Amidst the joggers and tourists in New York City's Central Park on a recent spring day was a man wearing a Microsoft HoloLens, jumping over nonexistent objects on an asphalt path and constantly swiveling his head like an owl as he slowly made his way through the park.
The man was Abhishek Singh, an intrepid computer programmer who recreated the first level of the iconic Super Mario Bros. video game for the HoloLens, a mixed-reality headset that superimposes the virtual world onto a pair of glasses so you can still see the physical world while you're wearing it.
The YouTube video of Singh's Super Mario Bros. adventure is worth watching for multiple reasons. Even if a life-sized version of the Nintendo classic doesn't impress you, you might still feel nostalgic after listening to a few loops of the retro soundtrack.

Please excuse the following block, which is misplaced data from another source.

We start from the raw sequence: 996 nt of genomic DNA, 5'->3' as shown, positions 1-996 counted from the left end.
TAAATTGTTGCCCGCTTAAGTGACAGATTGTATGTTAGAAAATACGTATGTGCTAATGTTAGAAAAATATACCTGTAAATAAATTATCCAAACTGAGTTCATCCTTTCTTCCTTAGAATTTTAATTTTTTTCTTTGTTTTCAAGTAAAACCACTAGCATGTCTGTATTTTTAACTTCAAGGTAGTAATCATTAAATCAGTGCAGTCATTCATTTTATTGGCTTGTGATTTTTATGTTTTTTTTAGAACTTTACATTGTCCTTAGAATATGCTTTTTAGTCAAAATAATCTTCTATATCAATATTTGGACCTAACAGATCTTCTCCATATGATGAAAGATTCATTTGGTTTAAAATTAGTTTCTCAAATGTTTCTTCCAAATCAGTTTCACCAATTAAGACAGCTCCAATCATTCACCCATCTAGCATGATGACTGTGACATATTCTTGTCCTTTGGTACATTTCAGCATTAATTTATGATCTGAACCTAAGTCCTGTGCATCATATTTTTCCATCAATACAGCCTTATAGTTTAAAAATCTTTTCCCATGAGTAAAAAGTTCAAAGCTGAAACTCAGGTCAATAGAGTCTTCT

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It's also quite entertaining to watch Singh's attempts to launch fireballs using the standard method of HoloLens input, which is to pinch your thumb and pointer finger together in view of the headset's sensors. (Hint: it doesn't always work).
Singh faithfully recreated many elements of the game. He defeats enemies by jumping up and hitting the brick they're standing on from below, and expertly avoids falling into vertigo-inducing pits. He even dressed up as Mario, wearing overalls, a red shirt, and white gloves.
Singh used the Unity game development platform to create his augmented reality version of Super Mario Bros., according to his YouTube page. Unity offers its software for free to game developers with revenue of less than $100,000 per year, an enticing prospect if Singh's experiment inspires you to create your own version of a classic game for the HoloLens. The problem is actually getting a HoloLens: you'll have to shell out $3,000 for one of those.